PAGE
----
Interesting to note, this series was licensed and published in America only after the success of the anime adaption, which started in October 2017 in Japan. Which makes sense—Viz, especially with newer publications, will only license and publish manga based on its ranking in Japan, like The Promised Neverland, or if the anime adaption is going well.

I give it 7.5/10 Mackenzies, I love emotions and post-apocalyptic desert settings!!!!

Read if you like: Nausicaä, Dream Saga, Silver Diamond, angry male characters with long ponytails, desert postapocalypse stories.

Shiver: Junji Ito Selected Stories

Junji Ito
December 19, 2017Shiver: Junji Ito Selected Stories Vol. 1 Junji Ito (Writer and Artist) Viz December 19, 2017

Shiver is the English edition of the 2015 Ito Junji Self-Selected Masterpiece Collection. It contains ten stories total, the last of which was a new story at the time of the original printing. They are as follows:

Used Record
Fashion Model
Hanging Balloons
Marionette Mansion
The Long Dream
Honored Ancestors
Fashion Model: Cursed Frame

This is the first time that any of these stories have gotten an official English release, and the first time since Dark Horse’s 2006 Museum of Terror Vol. 3 that any of Junji Ito’s short stories have been published. The hard copy of Shiver has notes, sketches, and commentary from Junji Ito himself, a nice touch when most of Ito’s work can be easily found and downloaded online. The comics themselves are classics—Junji Ito isn’t considered the master of Japanese horror for nothing. Though all short, each comic manages to unfold an interesting plot with the exquisite art for which Ito is known. To me, each reads like an EC Tales from the Crypt comic. Of the selection, Used Record, Hanging Balloons, and Marionette Mansion are my favorites. Hanging Balloons is the story that really stands out from the rest, it’s just so bizarre it makes many of the other stories seem tame in comparison. It actually got me kind of spooked!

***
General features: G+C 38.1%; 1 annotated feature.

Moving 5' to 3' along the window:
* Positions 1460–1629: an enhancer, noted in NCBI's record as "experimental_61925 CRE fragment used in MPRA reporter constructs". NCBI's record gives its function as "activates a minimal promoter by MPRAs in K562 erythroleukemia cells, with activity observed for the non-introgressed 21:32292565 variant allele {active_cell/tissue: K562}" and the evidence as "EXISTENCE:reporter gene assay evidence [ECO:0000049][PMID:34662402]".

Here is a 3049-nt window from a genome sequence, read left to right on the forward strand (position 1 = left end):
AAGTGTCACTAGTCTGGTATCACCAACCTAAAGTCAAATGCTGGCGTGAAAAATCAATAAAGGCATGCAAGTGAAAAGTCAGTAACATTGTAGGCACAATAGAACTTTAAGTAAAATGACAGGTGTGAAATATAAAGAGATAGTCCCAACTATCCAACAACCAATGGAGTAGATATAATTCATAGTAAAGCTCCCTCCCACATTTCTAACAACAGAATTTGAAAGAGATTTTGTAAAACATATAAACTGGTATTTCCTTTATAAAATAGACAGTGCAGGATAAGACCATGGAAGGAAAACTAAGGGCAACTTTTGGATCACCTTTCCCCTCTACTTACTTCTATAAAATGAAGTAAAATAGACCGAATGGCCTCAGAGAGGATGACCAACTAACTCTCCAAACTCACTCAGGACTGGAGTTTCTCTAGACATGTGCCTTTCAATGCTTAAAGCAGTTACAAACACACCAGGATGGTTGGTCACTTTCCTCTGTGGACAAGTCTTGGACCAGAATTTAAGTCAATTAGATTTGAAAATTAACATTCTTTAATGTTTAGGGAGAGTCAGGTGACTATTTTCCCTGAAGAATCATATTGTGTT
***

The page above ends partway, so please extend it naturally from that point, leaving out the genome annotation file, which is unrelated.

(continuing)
I’m glad to see Ito’s less major stories officially published in English. It’s extremely easy to find horror manga, specifically Ito’s work, scanned and translated online. In fact, about thirty seconds of googling can lead you to scanlations of every story in Shiver except the last. Because of the online community of English speaking J-horror fans, it can be very difficult to convince publishers to commit to publishing works, especially short stories since they have already been consumed by fans. It’s a good example of why it’s much harder to license and publish older manga in general.

I give it 9.5/10 Mackenzies each story is a masterpiece of genre horror.

Read if you like: body horror, powerful female characters, EC Horror.

Splatoon Volume 1

Hinodeya Sankichi
December 12, 2017

Splatoon Volume One. Sankichi Hinodeya. Viz

This graphic novel is so much fun. That’s really all there is to it, fun and friendship. The series revolves around Goggles and his squid crew as they fight in turf wars and prove that it’s more important to have fun, friends, and practice, than it is to be powerful, tactical, and have special weapons. Each chapter is episodic and similar to the last, yet still silly enough to stay whimsical and light hearted. Plus, Goggles is very dumb and very sweet to everyone, which is my favourite trope for any character.

I give it 7/10 Mackenzies. If the game was more like the manga I would play it more.

Read if you like: Splatoon, fun, dumb but sweet boys, characters named for their clothing.

That’s it for now!

What else came out from VIZ that was of note but not reviewed, you ask?

Sweet Blue Flowers Volume 2
Children of the Whales Volume 2
Fire Punch Volume 1


Mackenzie Pitcock

Mackenzie Pitcock

Mackenzie Pitcock grew up in Mobile, Alabama during the 90's anime boom and has been a proud weeaboo since childhood. They are currently living in Seattle and petting lots of animals.